Montgomery County Library Director’s insults law enforcement, all citizens with proposed highly-paid marketing librarian

Montgomery County Library Director’s insults law enforcement, all citizens with proposed highly-paid marketing librarian

Image: The days of Marian the Librarian (from “The Music Man”) are long gone. In the Montgomery County government, mean-spirited Library Director Jerilynne Williams seeks to hire a $77,000 “marketing” librarian who will make more money than law enforcement officers who put their lives at risk each day.

Conroe, February 26 – Montgomery County Library Director Jerilynne Williams will try to convince the Montgomery County Commissioners Court to hire a new position, Librarian II-Marketing, for the Library at a cost of $77,000 per year in salary plus benefits. The purpose of the new – and expensive – Librarian would be to market the Library System to the public.

What caught the notice of numerous readers of The Golden Hammer yesterday in the report about Williams’ efforts to keep money in her Library Department for positions which she has long held vacant was the amount of money Williams proposes to pay a Librarian, particularly in comparison to the compensation the Montgomery County government pays to law enforcement patrol officers who risk their lives every day they perform their job duties. Please see “Montgomery County Library Director Williams Seeks To Punish Taxpayers For Commissioners Court’s Decision To Eliminate Long-Term Vacancy Positions, Wants MORE Money In Middle Of Budget Year,” The Golden Hammer, February 25, 2019.

After keeping four positions open in the Library Department for between 333 days and 116 days, Williams seeks to hire a Librarian for more money than Montgomery County’s government pays patrol officers, as this newspaper has confirmed with the Montgomery County Sheriff’s Office. One of the positions the Commissioners Court eliminated was a Library Branch Manager position Williams had left open for almost one full year with annual compensation of $78,415.69.

Williams’ proposed salary for a Librarian II – Marketing, will exceed the salary of a Deputy Sheriff Patrol Officer with six years of experience. One reader of this newspaper noted, “$78,400 to be a library branch manager? I have been in the wrong profession. That is more than I made being a law enforcement office’s branch manager! No uniform, no hot body armor, in the a/c and no press. I really do like books!”

Therefore, this newspaper asked Williams some direct questions:

“For an article I’m doing in The Golden Hammer, I have a few questions about Library Branch Managers’ regular duties:
“#1 Do they ever have to wear body armor in their job duties?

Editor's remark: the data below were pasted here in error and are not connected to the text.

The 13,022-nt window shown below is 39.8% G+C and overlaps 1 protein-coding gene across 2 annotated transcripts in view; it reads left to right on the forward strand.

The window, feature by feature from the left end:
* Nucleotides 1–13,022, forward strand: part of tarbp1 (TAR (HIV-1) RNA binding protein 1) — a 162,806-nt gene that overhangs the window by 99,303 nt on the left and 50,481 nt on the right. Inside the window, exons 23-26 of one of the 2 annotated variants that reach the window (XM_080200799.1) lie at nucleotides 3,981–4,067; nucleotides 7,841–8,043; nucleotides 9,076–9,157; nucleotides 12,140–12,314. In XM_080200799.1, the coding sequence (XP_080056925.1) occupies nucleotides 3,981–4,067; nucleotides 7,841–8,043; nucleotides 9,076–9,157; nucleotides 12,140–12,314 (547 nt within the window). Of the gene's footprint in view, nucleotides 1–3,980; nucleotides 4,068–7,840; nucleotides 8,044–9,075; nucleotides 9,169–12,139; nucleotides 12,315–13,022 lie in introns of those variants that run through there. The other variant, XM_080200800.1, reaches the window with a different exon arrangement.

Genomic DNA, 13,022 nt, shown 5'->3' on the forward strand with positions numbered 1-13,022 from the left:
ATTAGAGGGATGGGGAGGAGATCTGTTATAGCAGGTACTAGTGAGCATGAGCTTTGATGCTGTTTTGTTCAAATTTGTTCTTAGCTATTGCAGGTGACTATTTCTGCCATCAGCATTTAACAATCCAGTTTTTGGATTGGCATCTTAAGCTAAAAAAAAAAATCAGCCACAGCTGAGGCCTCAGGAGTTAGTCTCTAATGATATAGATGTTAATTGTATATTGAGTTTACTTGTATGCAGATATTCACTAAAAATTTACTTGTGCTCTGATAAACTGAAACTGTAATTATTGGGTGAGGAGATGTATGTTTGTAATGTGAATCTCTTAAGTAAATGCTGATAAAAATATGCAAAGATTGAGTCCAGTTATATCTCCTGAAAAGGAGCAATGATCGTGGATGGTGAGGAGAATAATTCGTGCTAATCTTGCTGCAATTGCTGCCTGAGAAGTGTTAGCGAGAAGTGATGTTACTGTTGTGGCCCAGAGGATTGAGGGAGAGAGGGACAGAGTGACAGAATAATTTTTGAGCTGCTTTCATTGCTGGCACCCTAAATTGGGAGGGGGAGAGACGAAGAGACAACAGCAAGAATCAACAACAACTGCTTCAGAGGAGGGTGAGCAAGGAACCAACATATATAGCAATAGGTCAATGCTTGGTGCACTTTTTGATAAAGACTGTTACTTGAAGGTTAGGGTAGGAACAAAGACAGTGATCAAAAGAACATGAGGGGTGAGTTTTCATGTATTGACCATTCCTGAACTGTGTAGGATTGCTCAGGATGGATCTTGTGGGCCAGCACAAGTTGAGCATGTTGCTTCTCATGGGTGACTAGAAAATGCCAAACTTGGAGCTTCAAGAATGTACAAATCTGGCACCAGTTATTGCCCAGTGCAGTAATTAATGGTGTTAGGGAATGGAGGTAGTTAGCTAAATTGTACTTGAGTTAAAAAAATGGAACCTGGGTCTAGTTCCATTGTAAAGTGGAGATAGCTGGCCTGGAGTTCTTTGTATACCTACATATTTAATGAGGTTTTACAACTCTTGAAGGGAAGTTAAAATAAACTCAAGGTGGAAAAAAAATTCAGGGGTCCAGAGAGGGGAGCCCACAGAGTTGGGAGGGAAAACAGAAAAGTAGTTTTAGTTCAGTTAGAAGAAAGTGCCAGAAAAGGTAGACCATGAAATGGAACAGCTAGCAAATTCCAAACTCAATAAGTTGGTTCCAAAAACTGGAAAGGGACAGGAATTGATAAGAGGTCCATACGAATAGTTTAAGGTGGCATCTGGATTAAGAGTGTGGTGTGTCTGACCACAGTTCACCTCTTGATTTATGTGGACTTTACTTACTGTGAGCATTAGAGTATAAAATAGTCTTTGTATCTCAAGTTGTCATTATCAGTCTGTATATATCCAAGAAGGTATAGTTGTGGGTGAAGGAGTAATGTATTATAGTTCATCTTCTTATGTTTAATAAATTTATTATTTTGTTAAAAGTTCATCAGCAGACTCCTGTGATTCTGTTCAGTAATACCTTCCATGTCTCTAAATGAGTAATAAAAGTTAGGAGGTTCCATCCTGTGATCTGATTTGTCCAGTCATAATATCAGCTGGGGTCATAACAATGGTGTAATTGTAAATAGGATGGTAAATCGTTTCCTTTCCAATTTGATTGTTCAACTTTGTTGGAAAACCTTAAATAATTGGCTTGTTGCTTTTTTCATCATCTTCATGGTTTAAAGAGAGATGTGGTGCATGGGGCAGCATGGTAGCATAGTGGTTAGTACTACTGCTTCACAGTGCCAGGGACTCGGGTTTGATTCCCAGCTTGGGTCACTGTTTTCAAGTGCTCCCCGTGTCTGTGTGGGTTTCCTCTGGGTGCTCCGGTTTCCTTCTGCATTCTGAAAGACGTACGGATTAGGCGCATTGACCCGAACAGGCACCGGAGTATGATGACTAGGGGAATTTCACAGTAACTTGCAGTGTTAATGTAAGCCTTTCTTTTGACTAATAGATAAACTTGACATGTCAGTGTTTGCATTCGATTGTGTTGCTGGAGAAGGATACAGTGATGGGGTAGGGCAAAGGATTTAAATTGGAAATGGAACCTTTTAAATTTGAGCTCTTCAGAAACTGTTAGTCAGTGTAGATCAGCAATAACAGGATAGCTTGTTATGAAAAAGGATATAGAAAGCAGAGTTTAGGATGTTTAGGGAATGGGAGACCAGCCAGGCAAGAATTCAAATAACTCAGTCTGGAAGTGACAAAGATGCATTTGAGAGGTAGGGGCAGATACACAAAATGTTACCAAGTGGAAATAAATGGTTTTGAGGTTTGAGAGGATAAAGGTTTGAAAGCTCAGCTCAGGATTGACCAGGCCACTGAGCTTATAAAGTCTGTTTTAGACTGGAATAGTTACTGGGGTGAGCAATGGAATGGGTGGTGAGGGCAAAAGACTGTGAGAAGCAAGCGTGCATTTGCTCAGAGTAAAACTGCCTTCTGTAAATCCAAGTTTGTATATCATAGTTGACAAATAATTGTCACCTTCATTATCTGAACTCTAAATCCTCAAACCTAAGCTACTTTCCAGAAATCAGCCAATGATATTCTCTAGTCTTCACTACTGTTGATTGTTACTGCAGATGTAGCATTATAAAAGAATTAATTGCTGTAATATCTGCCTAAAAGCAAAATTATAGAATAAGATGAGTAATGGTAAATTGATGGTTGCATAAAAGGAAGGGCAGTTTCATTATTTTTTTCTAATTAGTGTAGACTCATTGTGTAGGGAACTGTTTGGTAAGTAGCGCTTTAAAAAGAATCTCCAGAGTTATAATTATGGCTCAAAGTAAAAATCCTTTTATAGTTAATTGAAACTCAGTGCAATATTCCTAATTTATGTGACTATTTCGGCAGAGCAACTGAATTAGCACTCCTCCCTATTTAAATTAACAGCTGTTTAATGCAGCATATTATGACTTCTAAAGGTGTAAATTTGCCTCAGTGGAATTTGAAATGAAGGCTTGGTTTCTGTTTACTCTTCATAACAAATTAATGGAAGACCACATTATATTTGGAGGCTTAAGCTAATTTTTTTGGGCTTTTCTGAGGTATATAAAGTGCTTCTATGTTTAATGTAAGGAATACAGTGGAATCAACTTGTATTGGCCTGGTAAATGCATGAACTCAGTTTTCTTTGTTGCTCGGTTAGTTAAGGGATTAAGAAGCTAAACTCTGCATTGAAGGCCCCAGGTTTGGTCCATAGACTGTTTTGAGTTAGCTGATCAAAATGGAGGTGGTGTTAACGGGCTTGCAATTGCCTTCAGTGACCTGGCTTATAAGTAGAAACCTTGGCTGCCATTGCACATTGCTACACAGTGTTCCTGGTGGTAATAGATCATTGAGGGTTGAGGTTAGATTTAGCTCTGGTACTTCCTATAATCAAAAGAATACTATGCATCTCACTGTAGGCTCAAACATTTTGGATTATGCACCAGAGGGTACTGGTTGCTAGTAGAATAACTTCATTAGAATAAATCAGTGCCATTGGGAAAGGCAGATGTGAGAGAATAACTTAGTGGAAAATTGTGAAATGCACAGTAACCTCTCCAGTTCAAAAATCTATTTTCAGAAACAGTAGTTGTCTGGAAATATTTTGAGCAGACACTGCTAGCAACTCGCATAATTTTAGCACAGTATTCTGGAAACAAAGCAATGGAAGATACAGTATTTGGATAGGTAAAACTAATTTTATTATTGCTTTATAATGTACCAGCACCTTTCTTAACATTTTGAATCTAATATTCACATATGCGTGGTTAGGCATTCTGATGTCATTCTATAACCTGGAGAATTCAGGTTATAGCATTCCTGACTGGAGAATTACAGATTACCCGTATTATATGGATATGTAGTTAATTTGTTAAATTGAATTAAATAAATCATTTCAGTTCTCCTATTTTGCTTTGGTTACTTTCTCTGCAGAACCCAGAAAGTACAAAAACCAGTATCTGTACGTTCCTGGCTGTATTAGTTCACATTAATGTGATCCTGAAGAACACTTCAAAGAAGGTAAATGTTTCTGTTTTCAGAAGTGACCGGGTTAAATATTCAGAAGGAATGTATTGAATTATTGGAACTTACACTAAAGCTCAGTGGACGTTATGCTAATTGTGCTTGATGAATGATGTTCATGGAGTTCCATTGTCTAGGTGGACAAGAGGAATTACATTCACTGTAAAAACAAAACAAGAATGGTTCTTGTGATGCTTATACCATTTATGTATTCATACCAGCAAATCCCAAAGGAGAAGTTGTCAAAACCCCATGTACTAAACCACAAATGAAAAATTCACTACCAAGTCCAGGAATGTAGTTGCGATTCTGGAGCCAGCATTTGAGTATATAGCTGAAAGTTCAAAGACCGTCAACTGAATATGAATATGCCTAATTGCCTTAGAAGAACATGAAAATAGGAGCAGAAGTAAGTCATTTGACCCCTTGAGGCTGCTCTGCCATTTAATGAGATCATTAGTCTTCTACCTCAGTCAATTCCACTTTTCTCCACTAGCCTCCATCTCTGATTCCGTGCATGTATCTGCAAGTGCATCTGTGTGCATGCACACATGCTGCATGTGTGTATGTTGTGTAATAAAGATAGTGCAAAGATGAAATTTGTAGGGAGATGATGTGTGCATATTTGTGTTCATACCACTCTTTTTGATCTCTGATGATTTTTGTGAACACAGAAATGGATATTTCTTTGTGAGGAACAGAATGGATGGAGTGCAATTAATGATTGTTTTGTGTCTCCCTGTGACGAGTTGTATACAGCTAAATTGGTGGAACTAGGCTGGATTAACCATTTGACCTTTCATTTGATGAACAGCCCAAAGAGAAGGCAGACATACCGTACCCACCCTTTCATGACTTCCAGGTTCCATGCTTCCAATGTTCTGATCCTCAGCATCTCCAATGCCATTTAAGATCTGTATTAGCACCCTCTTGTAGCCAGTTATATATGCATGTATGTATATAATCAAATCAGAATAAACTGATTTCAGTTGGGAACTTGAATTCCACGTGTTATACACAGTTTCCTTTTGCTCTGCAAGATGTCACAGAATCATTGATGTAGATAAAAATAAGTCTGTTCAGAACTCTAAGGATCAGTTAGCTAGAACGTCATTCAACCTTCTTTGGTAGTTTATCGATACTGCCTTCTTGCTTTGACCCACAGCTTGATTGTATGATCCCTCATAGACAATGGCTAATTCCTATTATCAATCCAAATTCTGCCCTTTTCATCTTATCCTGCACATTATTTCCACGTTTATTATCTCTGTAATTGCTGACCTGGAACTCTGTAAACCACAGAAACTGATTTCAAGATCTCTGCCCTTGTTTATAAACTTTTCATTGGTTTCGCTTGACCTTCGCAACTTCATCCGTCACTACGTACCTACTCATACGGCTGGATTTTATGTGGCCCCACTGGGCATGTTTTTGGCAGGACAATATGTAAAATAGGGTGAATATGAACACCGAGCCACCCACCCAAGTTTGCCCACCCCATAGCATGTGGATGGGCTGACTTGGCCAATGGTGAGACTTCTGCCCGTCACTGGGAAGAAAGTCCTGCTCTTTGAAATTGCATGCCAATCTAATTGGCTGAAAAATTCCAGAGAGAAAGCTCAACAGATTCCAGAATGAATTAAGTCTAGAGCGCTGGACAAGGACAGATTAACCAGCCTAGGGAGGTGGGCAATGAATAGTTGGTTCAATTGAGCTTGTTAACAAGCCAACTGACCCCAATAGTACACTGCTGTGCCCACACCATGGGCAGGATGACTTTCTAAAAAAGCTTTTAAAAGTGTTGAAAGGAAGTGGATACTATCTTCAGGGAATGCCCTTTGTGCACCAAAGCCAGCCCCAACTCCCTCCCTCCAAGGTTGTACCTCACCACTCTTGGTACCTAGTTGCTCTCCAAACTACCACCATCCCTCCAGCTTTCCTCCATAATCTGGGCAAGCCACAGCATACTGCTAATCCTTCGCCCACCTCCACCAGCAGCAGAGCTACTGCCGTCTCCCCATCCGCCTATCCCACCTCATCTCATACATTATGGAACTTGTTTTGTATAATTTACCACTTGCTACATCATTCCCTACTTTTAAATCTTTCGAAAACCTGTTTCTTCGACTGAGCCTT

#2 Are they required to wear a uniform?
#3 Do they ever work outside for lengthy periods of time?
#4 Do they ever need to interact with the press?
#5 Do they require any sort of licensing or certification?”
Williams responded to the questions as follows:
“Unfortunately, the fiber connecting Central Library to the Internet has been damaged. As soon as service is restored, I will send you a copy of the job posting for the Branch Manager position, which does require certification of a master of Library Science degree. Managers regularly interact with the general public of all ages, including representatives of the media. There is a County dress code as well as one specifically for Library employees but not a ‘uniform’ and body armor is not required. Library managers do participate in outreach events, which are often held outdoors; however, most of the work is conducted within Library facilities.
Please do not hesitate to contact me if you need further clarification.
Jerilynn Williams
Library Director
Therefore, a side-by-side comparison is appropriate for a Patrol Peputy with the Marketing Librarian:
As this newspaper discussed in the article yesterday, the position is clearly unnecessary. The Commissioners Court should not create a new position for the Library Department in the middle of the Budget Year, especially since the obvious purpose of Williams’ efforts is merely to spend money.
Nevertheless, the above comparison chart also reveals how bad the salary structures are in Montgomery County after the Commissioners Court has gone for many, many years without exercising any form of oversight. Not only has the Commissioners Court in the past allowed employee vacancies to linger for years while taxpayers must pay for those unfilled positions but also it seems that politics, and not good policy, drives the crazy salaries which comprise a whopping 57.4% of the total Montgomery County Budget.



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